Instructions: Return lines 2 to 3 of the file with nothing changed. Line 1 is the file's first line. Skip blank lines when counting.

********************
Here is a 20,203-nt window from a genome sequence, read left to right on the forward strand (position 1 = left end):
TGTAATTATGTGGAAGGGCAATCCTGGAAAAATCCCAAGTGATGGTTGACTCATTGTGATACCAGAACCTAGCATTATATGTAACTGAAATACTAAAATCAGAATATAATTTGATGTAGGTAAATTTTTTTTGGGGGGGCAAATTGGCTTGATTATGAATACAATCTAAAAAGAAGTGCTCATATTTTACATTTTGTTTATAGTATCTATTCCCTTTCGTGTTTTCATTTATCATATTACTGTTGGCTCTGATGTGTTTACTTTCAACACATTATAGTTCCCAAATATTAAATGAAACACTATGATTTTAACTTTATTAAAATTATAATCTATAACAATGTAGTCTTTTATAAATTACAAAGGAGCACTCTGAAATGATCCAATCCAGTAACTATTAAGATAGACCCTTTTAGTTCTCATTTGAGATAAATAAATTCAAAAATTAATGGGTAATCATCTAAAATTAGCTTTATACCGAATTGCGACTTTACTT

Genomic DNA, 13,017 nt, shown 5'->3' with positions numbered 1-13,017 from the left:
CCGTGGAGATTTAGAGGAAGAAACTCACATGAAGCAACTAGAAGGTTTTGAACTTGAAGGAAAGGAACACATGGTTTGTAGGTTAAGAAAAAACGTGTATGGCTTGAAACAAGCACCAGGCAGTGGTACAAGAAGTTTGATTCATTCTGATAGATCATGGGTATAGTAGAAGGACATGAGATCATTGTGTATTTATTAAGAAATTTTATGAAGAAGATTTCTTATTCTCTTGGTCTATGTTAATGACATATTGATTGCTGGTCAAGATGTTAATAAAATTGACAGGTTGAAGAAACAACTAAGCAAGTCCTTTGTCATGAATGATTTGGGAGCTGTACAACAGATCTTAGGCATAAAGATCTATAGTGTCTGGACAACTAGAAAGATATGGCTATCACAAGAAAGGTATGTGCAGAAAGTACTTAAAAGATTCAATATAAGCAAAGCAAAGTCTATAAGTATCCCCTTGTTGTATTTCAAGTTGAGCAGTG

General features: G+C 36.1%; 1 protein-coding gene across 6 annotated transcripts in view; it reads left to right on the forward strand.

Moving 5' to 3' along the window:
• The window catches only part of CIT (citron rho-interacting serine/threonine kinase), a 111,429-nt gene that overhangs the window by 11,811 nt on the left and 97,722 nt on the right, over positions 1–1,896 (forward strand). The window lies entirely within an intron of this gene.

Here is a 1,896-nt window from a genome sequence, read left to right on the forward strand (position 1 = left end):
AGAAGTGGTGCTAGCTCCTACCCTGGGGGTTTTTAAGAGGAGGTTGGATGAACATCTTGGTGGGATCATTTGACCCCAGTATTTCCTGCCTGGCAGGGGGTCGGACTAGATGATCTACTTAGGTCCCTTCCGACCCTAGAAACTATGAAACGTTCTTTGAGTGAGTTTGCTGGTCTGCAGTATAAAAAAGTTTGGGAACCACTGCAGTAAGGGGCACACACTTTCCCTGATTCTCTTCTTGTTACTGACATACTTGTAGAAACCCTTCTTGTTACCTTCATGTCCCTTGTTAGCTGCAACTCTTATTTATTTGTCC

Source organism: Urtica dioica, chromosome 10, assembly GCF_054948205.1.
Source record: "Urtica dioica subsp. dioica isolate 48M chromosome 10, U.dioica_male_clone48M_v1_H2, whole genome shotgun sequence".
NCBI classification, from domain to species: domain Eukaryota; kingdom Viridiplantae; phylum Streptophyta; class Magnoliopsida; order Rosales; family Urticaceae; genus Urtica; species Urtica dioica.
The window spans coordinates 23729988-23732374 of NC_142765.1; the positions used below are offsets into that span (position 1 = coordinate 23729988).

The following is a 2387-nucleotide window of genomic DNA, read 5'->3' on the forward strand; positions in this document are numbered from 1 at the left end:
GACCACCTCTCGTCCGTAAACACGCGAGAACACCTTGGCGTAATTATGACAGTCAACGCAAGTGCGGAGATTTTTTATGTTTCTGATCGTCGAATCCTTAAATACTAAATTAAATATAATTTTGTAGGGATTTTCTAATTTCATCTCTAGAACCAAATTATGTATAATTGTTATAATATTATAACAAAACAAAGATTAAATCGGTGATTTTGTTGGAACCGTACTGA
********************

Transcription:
TGTAATTATGTGGAAGGGCAATCCTGGAAAAATCCCAAGTGATGGTTGACTCATTGTGATACCAGAACCTAGCATTATATGTAACTGAAATACTAAAATCAGAATATAATTTGATGTAGGTAAATTTTTTTTGGGGGGGCAAATTGGCTTGATTATGAATACAATCTAAAAAGAAGTGCTCATATTTTACATTTTGTTTATAGTATCTATTCCCTTTCGTGTTTTCATTTATCATATTACTGTTGGCTCTGATGTGTTTACTTTCAACACATTATAGTTCCCAAATATTAAATGAAACACTATGATTTTAACTTTATTAAAATTATAATCTATAACAATGTAGTCTTTTATAAATTACAAAGGAGCACTCTGAAATGATCCAATCCAGTAACTATTAAGATAGACCCTTTTAGTTCTCATTTGAGATAAATAAATTCAAAAATTAATGGGTAATCATCTAAAATTAGCTTTATACCGAATTGCGACTTTACTT

Genomic DNA, 13,017 nt, shown 5'->3' with positions numbered 1-13,017 from the left: